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The People v. O.J. Simpson: American Crime Story (2016)

Josh Reviews The People v. O.J. Simpson: American Crime Story

February 10th, 2017
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I’m late to the party on this one.  I vividly remember all the hoopla surrounding the OJ Simpson trial twenty years ago, and frankly I wasn’t in a rush to revisit that tragic circus.  And while I respect what Ryan Murphy has accomplished in television over the past decade, none of his shows have particularly interested me.  But for months now I’d been hearing about how spectacular The People v. O.J. Simpson: American Crime Story was, and so I finally decided to see what all the fuss was about.  Holy cow, why did I wait so long??

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This ten-episode mini-series is a masterpiece.  It was created by Scott Alexander and Larry Karaszewski, who are executive producers along with Brad Falchuk, Nina Jacobson, Ryan Murphy, and Brad Simpson.  The American Crime Story show is intended as an anthology series.  This first season, titled The People v. O.J. Simpson, is based on Jeffrey Toobin’s 1997 book The Run of His Life: The People v. O.J. Simpson.

It’s staggering to me that the O.J. trial was twenty years ago.  I am confident I am not alone in feeling like those events happened only recently.  I remember so many different aspects of this saga, and the incredible media circus that surrounded it for so many months, so clearly, from watching the Bronco chase to Johnnie Cochran’s famous: “if the glove doesn’t fit, you must acquit.”  Even more than specific events, I have distinct memories of so many of the cast of characters involved in the trial: Mr. Cochran and Robert Shapiro, Marcia Clarke and Chris Darden, Judge Lance Ito (particularly immortalized in my mind by Jay Leno’s “Dancing Itos”), Mark Fuhrman, Kato Kaelin, and so many others.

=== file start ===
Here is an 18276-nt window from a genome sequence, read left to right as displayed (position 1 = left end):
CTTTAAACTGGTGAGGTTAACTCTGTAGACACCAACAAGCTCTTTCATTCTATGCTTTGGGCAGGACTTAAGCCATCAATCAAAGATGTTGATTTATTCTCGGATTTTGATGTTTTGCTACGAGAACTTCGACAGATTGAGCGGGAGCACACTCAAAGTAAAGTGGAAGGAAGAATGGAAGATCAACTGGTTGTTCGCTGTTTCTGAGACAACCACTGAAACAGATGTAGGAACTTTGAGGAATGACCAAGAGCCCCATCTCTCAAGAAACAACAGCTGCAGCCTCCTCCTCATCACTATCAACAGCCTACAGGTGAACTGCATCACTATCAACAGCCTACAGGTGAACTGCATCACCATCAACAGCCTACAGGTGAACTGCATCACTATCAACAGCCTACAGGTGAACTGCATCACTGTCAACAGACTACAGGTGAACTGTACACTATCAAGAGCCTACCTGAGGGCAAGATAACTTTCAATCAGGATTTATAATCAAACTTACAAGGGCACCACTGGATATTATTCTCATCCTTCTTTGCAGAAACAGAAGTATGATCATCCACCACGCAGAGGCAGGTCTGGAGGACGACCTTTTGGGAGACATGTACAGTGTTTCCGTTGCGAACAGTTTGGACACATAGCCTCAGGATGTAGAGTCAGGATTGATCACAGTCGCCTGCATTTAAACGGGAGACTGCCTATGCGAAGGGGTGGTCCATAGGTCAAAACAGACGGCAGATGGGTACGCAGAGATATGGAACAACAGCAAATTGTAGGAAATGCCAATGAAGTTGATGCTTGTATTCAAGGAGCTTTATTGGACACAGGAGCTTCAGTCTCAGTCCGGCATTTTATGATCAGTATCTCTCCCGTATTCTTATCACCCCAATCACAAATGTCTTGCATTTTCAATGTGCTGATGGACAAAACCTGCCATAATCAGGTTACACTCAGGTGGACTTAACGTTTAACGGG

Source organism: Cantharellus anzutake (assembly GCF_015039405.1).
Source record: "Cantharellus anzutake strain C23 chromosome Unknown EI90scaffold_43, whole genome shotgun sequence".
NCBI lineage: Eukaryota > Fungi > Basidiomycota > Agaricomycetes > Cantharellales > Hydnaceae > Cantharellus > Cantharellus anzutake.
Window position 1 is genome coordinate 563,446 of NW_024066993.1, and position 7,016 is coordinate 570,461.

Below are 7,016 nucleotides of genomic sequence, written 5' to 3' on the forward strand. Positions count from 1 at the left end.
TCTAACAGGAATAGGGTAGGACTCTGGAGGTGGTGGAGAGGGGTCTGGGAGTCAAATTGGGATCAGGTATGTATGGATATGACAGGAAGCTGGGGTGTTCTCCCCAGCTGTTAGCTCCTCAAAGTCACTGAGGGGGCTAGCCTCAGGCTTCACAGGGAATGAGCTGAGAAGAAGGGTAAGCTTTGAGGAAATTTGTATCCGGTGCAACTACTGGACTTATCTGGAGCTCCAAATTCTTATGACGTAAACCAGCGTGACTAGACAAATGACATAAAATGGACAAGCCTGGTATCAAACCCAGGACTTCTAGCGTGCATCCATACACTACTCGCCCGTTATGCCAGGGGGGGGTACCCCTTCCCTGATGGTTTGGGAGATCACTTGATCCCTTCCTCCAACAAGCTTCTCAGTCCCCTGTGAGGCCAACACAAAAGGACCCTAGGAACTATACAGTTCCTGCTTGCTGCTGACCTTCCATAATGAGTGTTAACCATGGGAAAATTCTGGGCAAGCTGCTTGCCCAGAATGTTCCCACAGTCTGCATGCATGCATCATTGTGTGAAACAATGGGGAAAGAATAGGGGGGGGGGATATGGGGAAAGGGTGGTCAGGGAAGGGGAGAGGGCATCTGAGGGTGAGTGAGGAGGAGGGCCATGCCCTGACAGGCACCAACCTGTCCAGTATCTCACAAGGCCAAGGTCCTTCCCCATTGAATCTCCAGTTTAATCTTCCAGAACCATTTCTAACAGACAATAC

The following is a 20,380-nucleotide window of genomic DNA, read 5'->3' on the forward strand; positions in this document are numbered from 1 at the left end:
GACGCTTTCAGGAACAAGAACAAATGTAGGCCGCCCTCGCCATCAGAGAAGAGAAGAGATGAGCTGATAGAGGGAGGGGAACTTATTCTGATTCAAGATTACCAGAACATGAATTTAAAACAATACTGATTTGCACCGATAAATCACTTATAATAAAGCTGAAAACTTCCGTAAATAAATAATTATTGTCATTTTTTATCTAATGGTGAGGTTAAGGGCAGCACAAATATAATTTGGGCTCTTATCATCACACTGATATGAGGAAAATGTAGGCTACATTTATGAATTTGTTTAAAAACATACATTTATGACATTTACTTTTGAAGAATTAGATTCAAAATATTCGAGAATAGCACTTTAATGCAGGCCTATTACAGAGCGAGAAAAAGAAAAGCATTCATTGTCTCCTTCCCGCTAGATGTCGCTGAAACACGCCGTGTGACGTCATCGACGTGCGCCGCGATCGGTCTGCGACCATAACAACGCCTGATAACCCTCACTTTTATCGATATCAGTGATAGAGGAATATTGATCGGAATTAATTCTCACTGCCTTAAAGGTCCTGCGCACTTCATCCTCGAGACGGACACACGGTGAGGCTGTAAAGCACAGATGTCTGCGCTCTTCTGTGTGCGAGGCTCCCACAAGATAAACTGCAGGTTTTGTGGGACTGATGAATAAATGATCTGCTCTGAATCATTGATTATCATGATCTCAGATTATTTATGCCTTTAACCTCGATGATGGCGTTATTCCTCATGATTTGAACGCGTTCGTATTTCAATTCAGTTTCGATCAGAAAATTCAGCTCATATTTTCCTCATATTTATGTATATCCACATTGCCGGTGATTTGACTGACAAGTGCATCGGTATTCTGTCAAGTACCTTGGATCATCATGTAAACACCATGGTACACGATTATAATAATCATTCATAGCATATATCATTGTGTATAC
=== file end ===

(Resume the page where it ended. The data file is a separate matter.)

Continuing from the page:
The People v. O.J. Simpson succeeds both at perfectly dramatizing the moments that are indelibly seared in my (and so many others’) memories (such as the Bronco chase and O.J. trying on the glove), while also shedding light on so many other aspects of the trial that I was never aware of, despite the near-constant media coverage at the time.

What’s even more remarkable is the way that The People v. O.J. Simpson manages to humanize almost all of the individuals involved in the trial, so many of whom were reduced to caricatures by the media coverage and the late-night mockery.  The show demonstrates an extraordinary tenderness in its approach to presenting these famous people as human beings trying to do their best.  This approach is used for both sides of the case.  Much has been written, and rightly so, of the show’s incredible job at resuscitating the reputation of Marcia Clark, so brilliantly played here by Sarah Paulson.  And, indeed, this is amazing work.  But I … [continued]